In our last blog we offered up some tips on investing in classic cars, with values on the rise the market is once again seen as a good place to make money.
In our last blog we offered up some tips on investing in classic cars, with values on the rise the market is once again seen as a good place to make money. So it seemed logical to follow that up with some ideas for cars to look out for.
These are the classics that will hopefully be seeing their values go in only one direction – up. These are just suggestions – always do your homework and seek your own advice – and for our full selection of classics for sale visit our sales page.
At first glance the decidedly 1990s Citroen XM might not be your first thought for a classic.
But think a moment about the heritage – cars like the DS, for one – and all of a sudden you can see why you might have a car that’s going to appreciate in value on your hands. Built between 1989 and 2000, the XM was the personification of Citroen and, indeed, of French cars.
More than 330,000 were sold and the car was distinctive not only for its angular Bertone design but, most memorably, for its hydropneumatic self-levelling suspension, which saw the car’s back end rise majestically when the engine was started up.
Aside from the slight visual gimmick, the idea was to give a smooth ride and better handling. As ever, Citroen’s innovation was ahead of its time and there were some reliability issues in early cars. But these days the XM is starting to look worthy of joining other classic Citroens. At the minute you can still bag one for less than a grand.
You’d better be quick with the Ford Capri – really good ones are already going for circa £50,000. Built from 1969 to 1986, there were many versions of the Capri and it sold nearly two million over its life. Over the years engines varied from a little 1.3 to a mighty 5.0 V8, although the most memorable is probably the V6.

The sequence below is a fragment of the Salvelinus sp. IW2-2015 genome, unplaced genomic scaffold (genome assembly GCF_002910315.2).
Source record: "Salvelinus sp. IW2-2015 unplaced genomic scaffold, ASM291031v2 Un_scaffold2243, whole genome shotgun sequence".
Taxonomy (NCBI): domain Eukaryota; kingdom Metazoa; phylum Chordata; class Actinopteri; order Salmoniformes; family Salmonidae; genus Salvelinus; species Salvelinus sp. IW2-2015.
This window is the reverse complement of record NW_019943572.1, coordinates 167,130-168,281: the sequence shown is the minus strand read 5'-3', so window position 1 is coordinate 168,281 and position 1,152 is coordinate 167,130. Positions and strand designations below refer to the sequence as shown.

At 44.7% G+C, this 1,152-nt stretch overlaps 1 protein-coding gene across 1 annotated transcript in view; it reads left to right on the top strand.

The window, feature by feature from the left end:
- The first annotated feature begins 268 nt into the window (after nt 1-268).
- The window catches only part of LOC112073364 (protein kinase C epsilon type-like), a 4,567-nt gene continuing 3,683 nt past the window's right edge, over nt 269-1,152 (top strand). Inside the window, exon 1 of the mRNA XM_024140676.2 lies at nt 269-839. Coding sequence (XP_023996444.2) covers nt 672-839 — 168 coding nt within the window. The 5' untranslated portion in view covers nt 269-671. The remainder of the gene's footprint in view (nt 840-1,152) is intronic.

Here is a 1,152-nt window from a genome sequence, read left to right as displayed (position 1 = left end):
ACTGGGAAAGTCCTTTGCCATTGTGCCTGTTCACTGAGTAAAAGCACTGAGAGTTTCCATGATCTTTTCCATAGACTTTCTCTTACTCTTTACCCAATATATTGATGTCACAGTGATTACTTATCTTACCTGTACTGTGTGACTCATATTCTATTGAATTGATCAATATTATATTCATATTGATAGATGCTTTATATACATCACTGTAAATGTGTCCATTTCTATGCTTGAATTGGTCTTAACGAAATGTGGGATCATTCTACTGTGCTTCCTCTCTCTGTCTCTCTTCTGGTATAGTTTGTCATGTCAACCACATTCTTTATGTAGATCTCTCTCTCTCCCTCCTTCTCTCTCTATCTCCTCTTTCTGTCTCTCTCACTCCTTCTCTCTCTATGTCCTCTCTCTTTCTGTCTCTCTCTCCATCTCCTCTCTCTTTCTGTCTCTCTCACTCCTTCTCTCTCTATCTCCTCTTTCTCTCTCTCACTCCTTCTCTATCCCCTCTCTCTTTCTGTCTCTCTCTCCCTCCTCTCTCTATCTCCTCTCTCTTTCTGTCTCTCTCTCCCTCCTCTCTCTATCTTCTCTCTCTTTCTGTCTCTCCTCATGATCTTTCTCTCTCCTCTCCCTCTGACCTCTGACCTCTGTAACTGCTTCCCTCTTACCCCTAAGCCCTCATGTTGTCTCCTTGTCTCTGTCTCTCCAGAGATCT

No real surprises with this one – a car that most could afford that has become a sought-after classic, especially in the excellent GTI trim. Produced from 1983 to 1998, it was credited with reinvigorating Peugeot, which had gained a bit of a reputation for dull saloons.
Engine-wise it had plenty of choice, from a little 1.0 to the mighty 1.9 found in the GTI. It was small, agile and fun. Coming from an era of not-brilliant build quality, good 205s are becoming harder to find, so now is a good time to jump on board.
Standard cars can be found for less than £1,000, while the GTI, of which there were also several limited editions, is going for £4,000-plus, although minters can already be seen on sale for £20,000 or even more.
Aston Martin DB7
Perhaps not the prettiest Aston ever made, the Ian Callum-designed DB7 was no less a good Grand Tourer, made between 1994 and 2004 as a coupe and a convertible. There were several versions, the standard six-cylinder, meatier V8 Virage and the tasty 5.9L V12.
Before it was replaced by the DB9, the DB7 was the most-produced Aston Martin model ever, with more than 7,000 rolling off the production line by the end of its life. And it’s looking like a good investment now, with a little over £20,000 enough to get hold of one.
It’s odd to think that the XJS isn’t the most prominent of Jaguars, given its bloodline. It was built between 1976 and 1996 and replaced the legendary E-Type.
The XJS didn’t have the same sporting prowess as the E-Type, it was certainly more of a Grand Tourer, but it was nonetheless a decent one, actually being more aerodynamic. It sold more than 115,000 before it was replaced by another revered Jaguar, the XK8.
With the option of a 6.0L V12, it certainly didn’t lack grunt. Looking at it today, it’s fair to say it has a classy gentlemen’s sport coupe image about it. Right now, you can pick one up for as little as £3,000 – although mint convertibles can be 10 times that.
If it becomes as sought-after as its forebear, that looks like a very good investment indeed.